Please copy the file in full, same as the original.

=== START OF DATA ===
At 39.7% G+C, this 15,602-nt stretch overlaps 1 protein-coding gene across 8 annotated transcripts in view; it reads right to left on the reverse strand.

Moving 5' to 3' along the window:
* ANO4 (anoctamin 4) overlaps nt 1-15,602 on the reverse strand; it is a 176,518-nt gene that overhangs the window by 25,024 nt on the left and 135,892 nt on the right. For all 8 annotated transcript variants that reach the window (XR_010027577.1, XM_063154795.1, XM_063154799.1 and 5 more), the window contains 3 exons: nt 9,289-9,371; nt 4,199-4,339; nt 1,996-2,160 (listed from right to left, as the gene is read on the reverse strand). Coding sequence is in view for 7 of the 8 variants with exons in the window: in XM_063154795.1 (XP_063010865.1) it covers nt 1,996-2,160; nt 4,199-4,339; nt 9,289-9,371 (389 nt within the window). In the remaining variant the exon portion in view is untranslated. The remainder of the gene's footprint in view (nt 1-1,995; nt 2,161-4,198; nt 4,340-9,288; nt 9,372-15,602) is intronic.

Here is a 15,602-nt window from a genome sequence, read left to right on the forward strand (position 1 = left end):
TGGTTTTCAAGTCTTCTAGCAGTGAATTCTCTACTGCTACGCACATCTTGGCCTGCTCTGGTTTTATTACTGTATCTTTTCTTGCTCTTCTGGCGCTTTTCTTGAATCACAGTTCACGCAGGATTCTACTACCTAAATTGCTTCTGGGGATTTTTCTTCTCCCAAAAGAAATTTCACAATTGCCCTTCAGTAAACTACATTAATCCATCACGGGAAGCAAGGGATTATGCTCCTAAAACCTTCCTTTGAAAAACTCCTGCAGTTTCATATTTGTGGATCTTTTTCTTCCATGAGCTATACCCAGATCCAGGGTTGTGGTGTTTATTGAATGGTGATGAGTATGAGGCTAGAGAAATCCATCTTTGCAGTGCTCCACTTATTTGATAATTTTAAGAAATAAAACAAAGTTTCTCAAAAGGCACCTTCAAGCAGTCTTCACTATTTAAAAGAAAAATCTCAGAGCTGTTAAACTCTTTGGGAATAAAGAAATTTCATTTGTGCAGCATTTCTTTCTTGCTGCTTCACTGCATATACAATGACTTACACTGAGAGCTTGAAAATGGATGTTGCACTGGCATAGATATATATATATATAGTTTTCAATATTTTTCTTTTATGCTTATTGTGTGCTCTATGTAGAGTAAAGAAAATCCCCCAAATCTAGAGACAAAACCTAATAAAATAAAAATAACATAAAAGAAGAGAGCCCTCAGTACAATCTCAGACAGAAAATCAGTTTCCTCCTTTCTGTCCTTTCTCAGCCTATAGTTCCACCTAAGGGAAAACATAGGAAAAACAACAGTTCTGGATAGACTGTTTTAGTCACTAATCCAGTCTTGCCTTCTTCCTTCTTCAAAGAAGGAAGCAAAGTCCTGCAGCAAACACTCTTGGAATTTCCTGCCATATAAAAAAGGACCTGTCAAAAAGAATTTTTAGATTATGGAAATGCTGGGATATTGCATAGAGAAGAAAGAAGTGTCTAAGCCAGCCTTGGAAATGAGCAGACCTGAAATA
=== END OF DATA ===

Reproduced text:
At 39.7% G+C, this 15,602-nt stretch overlaps 1 protein-coding gene across 8 annotated transcripts in view; it reads right to left on the reverse strand.

Moving 5' to 3' along the window:
* ANO4 (anoctamin 4) overlaps nt 1-15,602 on the reverse strand; it is a 176,518-nt gene that overhangs the window by 25,024 nt on the left and 135,892 nt on the right. For all 8 annotated transcript variants that reach the window (XR_010027577.1, XM_063154795.1, XM_063154799.1 and 5 more), the window contains 3 exons: nt 9,289-9,371; nt 4,199-4,339; nt 1,996-2,160 (listed from right to left, as the gene is read on the reverse strand). Coding sequence is in view for 7 of the 8 variants with exons in the window: in XM_063154795.1 (XP_063010865.1) it covers nt 1,996-2,160; nt 4,199-4,339; nt 9,289-9,371 (389 nt within the window). In the remaining variant the exon portion in view is untranslated. The remainder of the gene's footprint in view (nt 1-1,995; nt 2,161-4,198; nt 4,340-9,288; nt 9,372-15,602) is intronic.

Here is a 15,602-nt window from a genome sequence, read left to right on the forward strand (position 1 = left end):
TGGTTTTCAAGTCTTCTAGCAGTGAATTCTCTACTGCTACGCACATCTTGGCCTGCTCTGGTTTTATTACTGTATCTTTTCTTGCTCTTCTGGCGCTTTTCTTGAATCACAGTTCACGCAGGATTCTACTACCTAAATTGCTTCTGGGGATTTTTCTTCTCCCAAAAGAAATTTCACAATTGCCCTTCAGTAAACTACATTAATCCATCACGGGAAGCAAGGGATTATGCTCCTAAAACCTTCCTTTGAAAAACTCCTGCAGTTTCATATTTGTGGATCTTTTTCTTCCATGAGCTATACCCAGATCCAGGGTTGTGGTGTTTATTGAATGGTGATGAGTATGAGGCTAGAGAAATCCATCTTTGCAGTGCTCCACTTATTTGATAATTTTAAGAAATAAAACAAAGTTTCTCAAAAGGCACCTTCAAGCAGTCTTCACTATTTAAAAGAAAAATCTCAGAGCTGTTAAACTCTTTGGGAATAAAGAAATTTCATTTGTGCAGCATTTCTTTCTTGCTGCTTCACTGCATATACAATGACTTACACTGAGAGCTTGAAAATGGATGTTGCACTGGCATAGATATATATATATATAGTTTTCAATATTTTTCTTTTATGCTTATTGTGTGCTCTATGTAGAGTAAAGAAAATCCCCCAAATCTAGAGACAAAACCTAATAAAATAAAAATAACATAAAAGAAGAGAGCCCTCAGTACAATCTCAGACAGAAAATCAGTTTCCTCCTTTCTGTCCTTTCTCAGCCTATAGTTCCACCTAAGGGAAAACATAGGAAAAACAACAGTTCTGGATAGACTGTTTTAGTCACTAATCCAGTCTTGCCTTCTTCCTTCTTCAAAGAAGGAAGCAAAGTCCTGCAGCAAACACTCTTGGAATTTCCTGCCATATAAAAAAGGACCTGTCAAAAAGAATTTTTAGATTATGGAAATGCTGGGATATTGCATAGAGAAGAAAGAAGTGTCTAAGCCAGCCTTGGAAATGAGCAGACCTGAAATA